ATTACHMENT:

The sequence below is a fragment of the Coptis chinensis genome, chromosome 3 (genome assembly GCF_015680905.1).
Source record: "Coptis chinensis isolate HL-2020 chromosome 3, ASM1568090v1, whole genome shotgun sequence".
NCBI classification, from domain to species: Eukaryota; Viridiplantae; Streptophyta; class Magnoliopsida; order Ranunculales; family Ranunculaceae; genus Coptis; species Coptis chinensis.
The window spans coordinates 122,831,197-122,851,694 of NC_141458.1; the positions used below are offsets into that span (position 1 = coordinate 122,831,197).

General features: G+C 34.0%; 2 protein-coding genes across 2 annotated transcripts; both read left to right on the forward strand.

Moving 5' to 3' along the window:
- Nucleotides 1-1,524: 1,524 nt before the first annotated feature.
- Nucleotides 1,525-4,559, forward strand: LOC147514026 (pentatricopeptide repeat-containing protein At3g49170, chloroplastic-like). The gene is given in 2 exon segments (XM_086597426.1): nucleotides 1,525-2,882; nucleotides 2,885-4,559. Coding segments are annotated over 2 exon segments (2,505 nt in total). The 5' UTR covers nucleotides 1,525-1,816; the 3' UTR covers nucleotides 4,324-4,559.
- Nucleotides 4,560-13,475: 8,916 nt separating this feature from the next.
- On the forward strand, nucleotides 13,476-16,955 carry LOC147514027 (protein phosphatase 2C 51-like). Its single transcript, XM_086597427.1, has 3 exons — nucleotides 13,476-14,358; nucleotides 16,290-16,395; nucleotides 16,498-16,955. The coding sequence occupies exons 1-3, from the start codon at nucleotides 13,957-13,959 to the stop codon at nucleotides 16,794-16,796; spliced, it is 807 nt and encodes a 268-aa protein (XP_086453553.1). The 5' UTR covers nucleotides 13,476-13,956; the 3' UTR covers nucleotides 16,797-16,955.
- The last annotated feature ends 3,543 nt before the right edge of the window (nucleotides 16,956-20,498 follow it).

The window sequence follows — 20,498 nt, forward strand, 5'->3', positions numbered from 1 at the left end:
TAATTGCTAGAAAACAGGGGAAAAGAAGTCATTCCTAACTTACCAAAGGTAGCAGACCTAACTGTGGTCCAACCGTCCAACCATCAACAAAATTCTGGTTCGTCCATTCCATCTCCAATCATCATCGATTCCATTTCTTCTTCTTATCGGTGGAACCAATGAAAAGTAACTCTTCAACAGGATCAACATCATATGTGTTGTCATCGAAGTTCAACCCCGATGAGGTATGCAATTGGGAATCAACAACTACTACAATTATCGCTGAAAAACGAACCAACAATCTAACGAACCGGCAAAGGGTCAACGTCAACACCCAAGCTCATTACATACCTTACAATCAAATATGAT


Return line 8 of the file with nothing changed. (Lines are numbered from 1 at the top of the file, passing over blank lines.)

- Nucleotides 1,525-4,559, forward strand: LOC147514026 (pentatricopeptide repeat-containing protein At3g49170, chloroplastic-like). The gene is given in 2 exon segments (XM_086597426.1): nucleotides 1,525-2,882; nucleotides 2,885-4,559. Coding segments are annotated over 2 exon segments (2,505 nt in total). The 5' UTR covers nucleotides 1,525-1,816; the 3' UTR covers nucleotides 4,324-4,559.